DJJ filed a response in opposition arguing that a trial court may detain a juvenile in secure detention if the juvenile is alleged to be an absconder from probation.   See § 985.215(2)(a), Fla. Stat. (2005);  D.H. v. Esteves, 790 So.2d 1275 (Fla. 4th DCA 2001).   DJJ stated that the juvenile statutes do not define absconder, but cited to T.C. v. Layne, 725 So.2d 1278 (Fla. 4th DCA 1999), where the court upheld a juvenile's secure detention upon a finding that leaving home-based supervision overnight without permission was absconding.

 Our analysis starts with the oft cited observation that the power to place in detention those charged with or found to have committed a delinquent act is entirely statutory.   See S.W. v. Woolsey, 673 So.2d 152, 154 (Fla. 1st DCA 1996).   Therefore, strict compliance with the statute is required.  W.C. v. Smith, 898 So.2d 1137, 1138 (Fla. 1st DCA 2005).   If the statute fails to authorize secure detention, a juvenile cannot be so held.   Under section 985.213(2)(a), all detention determinations shall comply with all requirements and criteria provided in that part of chapter 985 and shall be based on a risk assessment of the child.   The purpose of the RAI is to determine whether “pretrial” detention would be appropriate for a given juvenile.  C.R.C. v. Portesy, 731 So.2d 770, 771 (Fla. 2d DCA 1999).   If a juvenile qualifies for detention under the “admission criteria” of the RAI and section 985.215(2)(a)-(j), the inquiry then proceeds to tallying of points for various factors to yield a “risk assessment.”   The RAI score must establish a need for detention.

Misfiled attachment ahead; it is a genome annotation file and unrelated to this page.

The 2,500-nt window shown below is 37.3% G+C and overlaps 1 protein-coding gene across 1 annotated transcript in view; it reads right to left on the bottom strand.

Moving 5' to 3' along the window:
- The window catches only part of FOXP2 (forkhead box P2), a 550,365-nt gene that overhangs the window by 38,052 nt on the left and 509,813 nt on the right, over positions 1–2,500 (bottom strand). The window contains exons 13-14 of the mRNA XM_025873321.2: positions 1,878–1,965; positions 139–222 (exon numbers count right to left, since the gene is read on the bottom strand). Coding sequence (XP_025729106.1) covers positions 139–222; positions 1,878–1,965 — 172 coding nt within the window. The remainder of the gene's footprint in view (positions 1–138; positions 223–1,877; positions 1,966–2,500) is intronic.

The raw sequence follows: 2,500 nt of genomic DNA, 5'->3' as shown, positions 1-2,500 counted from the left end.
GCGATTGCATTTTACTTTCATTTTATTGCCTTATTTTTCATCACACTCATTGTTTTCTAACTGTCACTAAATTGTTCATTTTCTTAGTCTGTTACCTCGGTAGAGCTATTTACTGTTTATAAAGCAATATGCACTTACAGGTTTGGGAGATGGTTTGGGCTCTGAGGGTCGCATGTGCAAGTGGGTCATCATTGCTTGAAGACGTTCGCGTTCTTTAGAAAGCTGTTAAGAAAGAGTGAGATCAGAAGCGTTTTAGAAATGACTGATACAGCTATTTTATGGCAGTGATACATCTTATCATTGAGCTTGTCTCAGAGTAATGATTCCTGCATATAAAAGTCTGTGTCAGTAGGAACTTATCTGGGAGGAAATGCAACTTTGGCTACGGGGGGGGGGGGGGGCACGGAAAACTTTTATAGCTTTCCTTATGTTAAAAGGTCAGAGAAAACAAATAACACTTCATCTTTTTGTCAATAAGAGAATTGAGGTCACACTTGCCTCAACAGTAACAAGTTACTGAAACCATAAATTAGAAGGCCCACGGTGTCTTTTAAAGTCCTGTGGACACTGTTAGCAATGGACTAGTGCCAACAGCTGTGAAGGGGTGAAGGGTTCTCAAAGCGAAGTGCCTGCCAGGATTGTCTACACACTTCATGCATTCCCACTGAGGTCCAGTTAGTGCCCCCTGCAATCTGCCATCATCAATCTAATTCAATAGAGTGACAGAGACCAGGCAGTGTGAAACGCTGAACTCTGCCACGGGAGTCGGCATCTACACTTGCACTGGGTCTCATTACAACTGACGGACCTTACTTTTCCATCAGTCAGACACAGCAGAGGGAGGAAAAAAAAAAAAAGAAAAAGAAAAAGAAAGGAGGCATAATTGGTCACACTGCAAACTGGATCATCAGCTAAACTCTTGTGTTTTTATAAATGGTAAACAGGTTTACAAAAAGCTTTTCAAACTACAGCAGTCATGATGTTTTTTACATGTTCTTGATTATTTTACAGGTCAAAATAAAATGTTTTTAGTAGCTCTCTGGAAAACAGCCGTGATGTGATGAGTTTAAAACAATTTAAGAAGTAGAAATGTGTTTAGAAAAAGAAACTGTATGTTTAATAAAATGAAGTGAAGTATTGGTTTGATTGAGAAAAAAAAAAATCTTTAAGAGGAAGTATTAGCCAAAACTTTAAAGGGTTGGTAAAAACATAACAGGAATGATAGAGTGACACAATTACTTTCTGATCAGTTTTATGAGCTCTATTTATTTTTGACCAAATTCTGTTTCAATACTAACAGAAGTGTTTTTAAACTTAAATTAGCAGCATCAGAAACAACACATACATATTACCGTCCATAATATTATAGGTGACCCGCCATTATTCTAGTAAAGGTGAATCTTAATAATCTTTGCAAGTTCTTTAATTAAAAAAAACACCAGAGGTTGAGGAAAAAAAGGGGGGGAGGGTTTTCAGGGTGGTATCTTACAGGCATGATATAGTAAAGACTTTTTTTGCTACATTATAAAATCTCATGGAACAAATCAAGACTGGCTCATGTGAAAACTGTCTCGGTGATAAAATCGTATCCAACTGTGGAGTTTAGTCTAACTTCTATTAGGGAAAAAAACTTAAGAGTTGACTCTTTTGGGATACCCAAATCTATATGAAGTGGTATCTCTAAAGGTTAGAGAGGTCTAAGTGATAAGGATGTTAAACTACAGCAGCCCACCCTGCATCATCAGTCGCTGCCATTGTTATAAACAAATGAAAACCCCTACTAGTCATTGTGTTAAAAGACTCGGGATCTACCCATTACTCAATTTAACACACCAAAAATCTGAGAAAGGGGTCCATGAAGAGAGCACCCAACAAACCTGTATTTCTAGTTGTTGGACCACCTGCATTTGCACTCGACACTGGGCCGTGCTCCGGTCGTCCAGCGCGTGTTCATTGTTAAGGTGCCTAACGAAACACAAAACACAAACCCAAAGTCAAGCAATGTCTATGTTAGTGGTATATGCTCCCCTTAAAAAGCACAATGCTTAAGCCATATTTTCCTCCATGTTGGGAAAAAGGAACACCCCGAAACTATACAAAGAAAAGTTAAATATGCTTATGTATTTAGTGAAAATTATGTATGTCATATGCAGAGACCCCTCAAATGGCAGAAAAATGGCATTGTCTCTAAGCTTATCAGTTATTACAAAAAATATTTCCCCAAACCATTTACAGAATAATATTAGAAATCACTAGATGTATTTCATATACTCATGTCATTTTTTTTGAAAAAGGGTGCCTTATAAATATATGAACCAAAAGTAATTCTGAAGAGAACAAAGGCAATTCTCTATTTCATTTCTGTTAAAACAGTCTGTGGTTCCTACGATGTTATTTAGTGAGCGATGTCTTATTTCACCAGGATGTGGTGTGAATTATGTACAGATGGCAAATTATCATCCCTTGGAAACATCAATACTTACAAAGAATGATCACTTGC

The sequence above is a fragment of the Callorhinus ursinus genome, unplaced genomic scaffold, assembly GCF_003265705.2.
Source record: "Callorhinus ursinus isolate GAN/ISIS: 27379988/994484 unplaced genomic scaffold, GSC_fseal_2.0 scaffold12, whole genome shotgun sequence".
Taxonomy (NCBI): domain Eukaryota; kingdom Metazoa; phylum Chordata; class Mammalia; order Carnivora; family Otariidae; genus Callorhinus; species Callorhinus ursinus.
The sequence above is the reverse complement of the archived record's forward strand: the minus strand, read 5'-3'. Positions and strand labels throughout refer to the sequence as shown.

Section 985.215(2)(a) does authorize detention for a child alleged to be an escapee or absconder from a probation program.   However, it appears that although petitioners may have violated the curfew condition of their probation, petitioners cannot be considered “absconders” because they voluntarily returned to their approved residences.   Petitioners do not meet DJJ's Handbook's definition of an absconder.   There was no evidence presented that either petitioner was “gone in a clandestine manner out of the jurisdiction of the courts in order to avoid legal process” or to “hide, conceal or absent himself clandestinely with the intent to avoid legal processes.”   Chapter 985 does not define the term “abscond,” nor does there appear to be any juvenile case law defining the term.   Black's Law Dictionary 7 (8th ed.2004) defines abscond as to “depart secretly or suddenly, especially to avoid arrest, prosecution, or service of process,” or “to leave a place, usually hurriedly, with another's money or property.”   The Interstate Compact on Juveniles, codified in Chapter 985, Part V, makes several references to juveniles who have “absconded, escaped or run away,” 2 which suggests a leaving without the intent to return.   In K.C. v. State, 848 So.2d 1193 (Fla. 2d DCA 2003), the juvenile was charged with violating probation by absconding from her residence in September 2001 and remaining at large until May 2002.   K.C. appeared in court, but then again absconded in July 2002, leaving her whereabouts unknown and was noted to be on “runaway status” before she was ultimately taken into custody.  Id. at 1194.   In K.S. v. State, 835 So.2d 350, 351 (Fla. 4th DCA 2003), the juvenile was alleged to have absconded from her residence and the court found that she left home for extended periods of time in the company of older men.   Finally, there are cases in which juveniles have been charged with both violating curfew and absconding, which suggests that curfew violations and absconding are not the same offense.   See, e.g., K.G. v. State, 759 So.2d 752, 753 (Fla. 4th DCA 2000) (violation of aftercare affidavit alleged that juvenile had violated by leaving home without permission, disobeying curfew and absconding from aftercare program);  Dep't of Health & Rehab. Servs. ex rel. M.H. v. State, 447 So.2d 359, 360 (Fla. 1st DCA 1984) (finding a violation of community control where juvenile failed to abide by a curfew and absconded).